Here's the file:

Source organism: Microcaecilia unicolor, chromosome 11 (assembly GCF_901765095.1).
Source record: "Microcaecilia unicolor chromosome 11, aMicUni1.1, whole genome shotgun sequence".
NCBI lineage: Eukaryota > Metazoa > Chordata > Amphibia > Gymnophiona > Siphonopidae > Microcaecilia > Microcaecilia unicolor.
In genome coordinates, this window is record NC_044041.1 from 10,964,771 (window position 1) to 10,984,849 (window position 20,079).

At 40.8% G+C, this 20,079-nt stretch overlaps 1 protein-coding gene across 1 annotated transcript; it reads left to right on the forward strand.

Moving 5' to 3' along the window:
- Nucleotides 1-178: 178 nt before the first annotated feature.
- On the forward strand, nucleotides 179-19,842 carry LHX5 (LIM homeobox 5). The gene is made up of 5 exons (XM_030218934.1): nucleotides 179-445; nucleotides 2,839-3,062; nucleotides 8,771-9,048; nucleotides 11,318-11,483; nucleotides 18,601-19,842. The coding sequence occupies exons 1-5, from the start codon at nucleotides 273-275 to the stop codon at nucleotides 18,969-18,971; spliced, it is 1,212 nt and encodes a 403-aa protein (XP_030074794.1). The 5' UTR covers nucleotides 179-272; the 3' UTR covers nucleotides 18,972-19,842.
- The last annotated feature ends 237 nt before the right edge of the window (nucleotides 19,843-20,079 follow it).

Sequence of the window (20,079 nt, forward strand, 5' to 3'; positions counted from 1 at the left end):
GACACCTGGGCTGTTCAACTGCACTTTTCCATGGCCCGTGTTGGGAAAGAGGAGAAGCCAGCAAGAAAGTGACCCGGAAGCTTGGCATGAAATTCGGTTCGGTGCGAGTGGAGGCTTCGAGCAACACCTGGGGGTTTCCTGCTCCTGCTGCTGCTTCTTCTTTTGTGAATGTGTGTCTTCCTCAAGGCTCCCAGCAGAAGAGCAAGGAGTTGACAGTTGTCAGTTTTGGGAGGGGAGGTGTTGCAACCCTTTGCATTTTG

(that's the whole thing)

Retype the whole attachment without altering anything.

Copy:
Source organism: Microcaecilia unicolor, chromosome 11 (assembly GCF_901765095.1).
Source record: "Microcaecilia unicolor chromosome 11, aMicUni1.1, whole genome shotgun sequence".
NCBI lineage: Eukaryota > Metazoa > Chordata > Amphibia > Gymnophiona > Siphonopidae > Microcaecilia > Microcaecilia unicolor.
In genome coordinates, this window is record NC_044041.1 from 10,964,771 (window position 1) to 10,984,849 (window position 20,079).

At 40.8% G+C, this 20,079-nt stretch overlaps 1 protein-coding gene across 1 annotated transcript; it reads left to right on the forward strand.

Moving 5' to 3' along the window:
- Nucleotides 1-178: 178 nt before the first annotated feature.
- On the forward strand, nucleotides 179-19,842 carry LHX5 (LIM homeobox 5). The gene is made up of 5 exons (XM_030218934.1): nucleotides 179-445; nucleotides 2,839-3,062; nucleotides 8,771-9,048; nucleotides 11,318-11,483; nucleotides 18,601-19,842. The coding sequence occupies exons 1-5, from the start codon at nucleotides 273-275 to the stop codon at nucleotides 18,969-18,971; spliced, it is 1,212 nt and encodes a 403-aa protein (XP_030074794.1). The 5' UTR covers nucleotides 179-272; the 3' UTR covers nucleotides 18,972-19,842.
- The last annotated feature ends 237 nt before the right edge of the window (nucleotides 19,843-20,079 follow it).

Sequence of the window (20,079 nt, forward strand, 5' to 3'; positions counted from 1 at the left end):
GACACCTGGGCTGTTCAACTGCACTTTTCCATGGCCCGTGTTGGGAAAGAGGAGAAGCCAGCAAGAAAGTGACCCGGAAGCTTGGCATGAAATTCGGTTCGGTGCGAGTGGAGGCTTCGAGCAACACCTGGGGGTTTCCTGCTCCTGCTGCTGCTTCTTCTTTTGTGAATGTGTGTCTTCCTCAAGGCTCCCAGCAGAAGAGCAAGGAGTTGACAGTTGTCAGTTTTGGGAGGGGAGGTGTTGCAACCCTTTGCATTTTG